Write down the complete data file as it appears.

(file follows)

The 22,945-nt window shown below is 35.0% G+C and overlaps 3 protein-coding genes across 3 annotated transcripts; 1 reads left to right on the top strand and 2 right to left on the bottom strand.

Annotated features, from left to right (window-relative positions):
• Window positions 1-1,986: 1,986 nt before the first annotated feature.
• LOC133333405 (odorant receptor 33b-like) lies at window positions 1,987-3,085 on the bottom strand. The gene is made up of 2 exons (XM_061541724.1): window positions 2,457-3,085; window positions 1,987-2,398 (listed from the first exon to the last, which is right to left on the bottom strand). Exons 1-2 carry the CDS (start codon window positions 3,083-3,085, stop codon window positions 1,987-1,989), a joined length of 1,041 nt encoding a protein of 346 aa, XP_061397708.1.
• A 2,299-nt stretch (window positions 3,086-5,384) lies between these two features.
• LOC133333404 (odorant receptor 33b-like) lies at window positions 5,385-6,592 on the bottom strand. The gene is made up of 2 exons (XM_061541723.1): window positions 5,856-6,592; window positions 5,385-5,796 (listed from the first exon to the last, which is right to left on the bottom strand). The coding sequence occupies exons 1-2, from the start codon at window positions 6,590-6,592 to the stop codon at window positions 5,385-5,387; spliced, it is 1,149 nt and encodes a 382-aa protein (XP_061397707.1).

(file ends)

The 22,945-nt window shown below is 35.0% G+C and overlaps 3 protein-coding genes across 3 annotated transcripts; 1 reads left to right on the top strand and 2 right to left on the bottom strand.

Annotated features, from left to right (window-relative positions):
• Window positions 1-1,986: 1,986 nt before the first annotated feature.
• LOC133333405 (odorant receptor 33b-like) lies at window positions 1,987-3,085 on the bottom strand. The gene is made up of 2 exons (XM_061541724.1): window positions 2,457-3,085; window positions 1,987-2,398 (listed from the first exon to the last, which is right to left on the bottom strand). Exons 1-2 carry the CDS (start codon window positions 3,083-3,085, stop codon window positions 1,987-1,989), a joined length of 1,041 nt encoding a protein of 346 aa, XP_061397708.1.
• A 2,299-nt stretch (window positions 3,086-5,384) lies between these two features.
• LOC133333404 (odorant receptor 33b-like) lies at window positions 5,385-6,592 on the bottom strand. The gene is made up of 2 exons (XM_061541723.1): window positions 5,856-6,592; window positions 5,385-5,796 (listed from the first exon to the last, which is right to left on the bottom strand). The coding sequence occupies exons 1-2, from the start codon at window positions 6,590-6,592 to the stop codon at window positions 5,385-5,387; spliced, it is 1,149 nt and encodes a 382-aa protein (XP_061397707.1).